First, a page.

- The city’s weekday “rush hour” is more than an hour long—count on heavy traffic from 7:00 a.m. to 9:00 a.m. and again from 4:00 p.m. to 6:00 p.m.
Plenty of Toronto’s major streets have bicycle lanes nearest the curb. Please respect cyclists in the city—they’re environmentally friendly!
Parking on most downtown streets is limited to specific times of day, and often requires you to purchase and display a ticket from one of the parking machines located along the street. Be sure to check and obey the signs posted along the street to make sure your vehicle doesn’t get ticketed or, worse, towed away. There are also a variety of public parking lots throughout the city. City-owned lots are indicated by the ‘Green P’ logo—a large ‘P’ in a green circle. Plan in advance using Green P’s parking locator to find the nearest lot.
Hail a Taxi, Uber or Lyft
There are a number of different taxi companies in Toronto, including Co-Op Cabs. Ride sharing services Uber and Lyft are available in the city too.
- Taxi fares are standard, metered and non-negotiable
- The driver should start the meter at the beginning of your ride and stop it when you reach your destination
- If your service was acceptable, a 10 to 15% tip is customary
Cannabis consumption in Ontario
Recreational cannabis use is legal in Canada for those aged 19 and over. Cannabis is available to buy online through the Ontario Cannabis Store, a government-run facility that delivered the product safely and securely, or through one of the many brick-and-mortar retail stores that are open throughout Toronto. You are able to purchase up to 30 grams (about one ounce) of dried recreational cannabis (or equivalent) in public at any time. Note: This information pertains to recreational use, as opposed to medical use, which has different rules. Please see the Ontario Cannabis site for all regulations, including where it can be bought and consumed.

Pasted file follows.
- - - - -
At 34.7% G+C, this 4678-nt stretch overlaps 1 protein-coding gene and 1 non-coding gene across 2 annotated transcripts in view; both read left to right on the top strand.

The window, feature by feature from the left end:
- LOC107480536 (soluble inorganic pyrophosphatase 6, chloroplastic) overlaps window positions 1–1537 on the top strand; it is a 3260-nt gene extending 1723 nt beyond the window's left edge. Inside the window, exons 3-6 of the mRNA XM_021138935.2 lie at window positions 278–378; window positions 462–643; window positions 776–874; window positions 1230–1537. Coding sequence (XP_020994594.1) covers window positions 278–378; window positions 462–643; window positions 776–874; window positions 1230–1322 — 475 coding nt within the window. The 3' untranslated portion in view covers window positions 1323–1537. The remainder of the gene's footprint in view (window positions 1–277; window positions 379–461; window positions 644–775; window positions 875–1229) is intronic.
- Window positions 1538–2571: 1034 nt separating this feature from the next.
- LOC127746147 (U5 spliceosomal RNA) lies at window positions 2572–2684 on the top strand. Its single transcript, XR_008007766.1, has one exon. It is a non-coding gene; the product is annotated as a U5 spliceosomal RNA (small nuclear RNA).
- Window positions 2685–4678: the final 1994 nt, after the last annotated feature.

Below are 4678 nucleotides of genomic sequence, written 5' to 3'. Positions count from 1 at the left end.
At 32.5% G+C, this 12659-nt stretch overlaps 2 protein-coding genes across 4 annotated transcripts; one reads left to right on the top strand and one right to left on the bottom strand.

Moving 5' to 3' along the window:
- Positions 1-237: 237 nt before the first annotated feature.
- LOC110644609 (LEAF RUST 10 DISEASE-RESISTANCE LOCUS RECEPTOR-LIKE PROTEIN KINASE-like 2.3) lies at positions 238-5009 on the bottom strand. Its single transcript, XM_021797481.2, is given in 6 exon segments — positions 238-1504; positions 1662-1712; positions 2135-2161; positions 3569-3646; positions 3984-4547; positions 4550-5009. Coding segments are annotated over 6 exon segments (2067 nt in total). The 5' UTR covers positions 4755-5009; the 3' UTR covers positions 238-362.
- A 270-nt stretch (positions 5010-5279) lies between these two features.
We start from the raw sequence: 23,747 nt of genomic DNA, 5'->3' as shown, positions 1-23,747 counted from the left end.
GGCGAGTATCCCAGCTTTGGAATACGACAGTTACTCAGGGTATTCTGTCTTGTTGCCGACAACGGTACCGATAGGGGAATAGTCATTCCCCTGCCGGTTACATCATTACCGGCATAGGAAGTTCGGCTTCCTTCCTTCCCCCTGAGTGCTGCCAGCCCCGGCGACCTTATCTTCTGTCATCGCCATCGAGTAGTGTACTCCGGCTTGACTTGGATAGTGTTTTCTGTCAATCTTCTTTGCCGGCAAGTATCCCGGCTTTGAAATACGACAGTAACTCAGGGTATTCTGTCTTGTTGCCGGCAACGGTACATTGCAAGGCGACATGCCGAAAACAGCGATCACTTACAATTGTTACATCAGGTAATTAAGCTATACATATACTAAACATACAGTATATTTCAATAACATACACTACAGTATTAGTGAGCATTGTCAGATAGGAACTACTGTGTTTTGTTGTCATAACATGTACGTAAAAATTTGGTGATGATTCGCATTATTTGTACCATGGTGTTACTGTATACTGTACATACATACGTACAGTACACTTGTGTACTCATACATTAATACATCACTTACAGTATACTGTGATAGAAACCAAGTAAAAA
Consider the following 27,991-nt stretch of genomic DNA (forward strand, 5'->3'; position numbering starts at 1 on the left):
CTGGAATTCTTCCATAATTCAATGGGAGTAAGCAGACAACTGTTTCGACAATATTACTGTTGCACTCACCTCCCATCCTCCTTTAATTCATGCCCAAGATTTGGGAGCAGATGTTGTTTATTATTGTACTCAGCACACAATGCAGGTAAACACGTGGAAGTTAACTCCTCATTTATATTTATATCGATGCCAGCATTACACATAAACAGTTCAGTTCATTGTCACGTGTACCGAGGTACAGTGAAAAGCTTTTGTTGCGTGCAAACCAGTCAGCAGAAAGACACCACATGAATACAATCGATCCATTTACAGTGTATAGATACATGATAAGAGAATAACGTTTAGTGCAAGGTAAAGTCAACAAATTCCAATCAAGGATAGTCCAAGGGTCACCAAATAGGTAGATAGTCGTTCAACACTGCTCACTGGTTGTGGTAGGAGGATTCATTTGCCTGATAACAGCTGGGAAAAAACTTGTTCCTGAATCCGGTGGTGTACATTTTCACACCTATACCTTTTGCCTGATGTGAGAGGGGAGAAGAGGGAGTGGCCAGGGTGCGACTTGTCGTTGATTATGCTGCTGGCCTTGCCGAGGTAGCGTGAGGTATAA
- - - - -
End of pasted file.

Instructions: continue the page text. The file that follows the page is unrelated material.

Take charge of your travel needs by consulting The Canadian Travel Agencies guide for those with special requirements. For accessibility standards in Ontario, please visit Citizens With Disabilities Ontario. Accessibility is a prime objective of business establishments, sporting events, entertainment venues and public transportation in the Toronto region. For details about the accessibility of specific attractions (e.g. Art Gallery of Ontario), please check each organization’s website for information.
AccessTO is a blog-based website for reviews of the physical environments in Toronto including restaurants, bars and concert venues. The Rick Hansen Foundation features an online tool that allows you to view and rate the accessibility of places worldwide, including many Toronto venues. Find other accessibility resources below:
- Toronto Transit Commission accessibility
- Toronto Pearson Airport accessibility
- Metro Toronto Convention Centre accessibility
- Enercare Centre accessibility
- City of Toronto – includes info about beaches and pools.
- Government of Ontario – a range of information about legislation and accessibility plans.
The underground city
PATH (PDF) is downtown Toronto’s underground walkway linking 27 kilometres (16 miles) of subterranean shopping, services and entertainment. Follow the brightly coloured PATH signs and you’ll reach your downtown destination easily in weatherproof comfort.
Explore Toronto by bike
Experience the city on two wheels. Enjoy the freedom of cycling from one neighbourhood to the next and the convenience of exploring city attractions by bike. Visit the Cycle Toronto page for more info or find great rides on the top cycling routes in Toronto.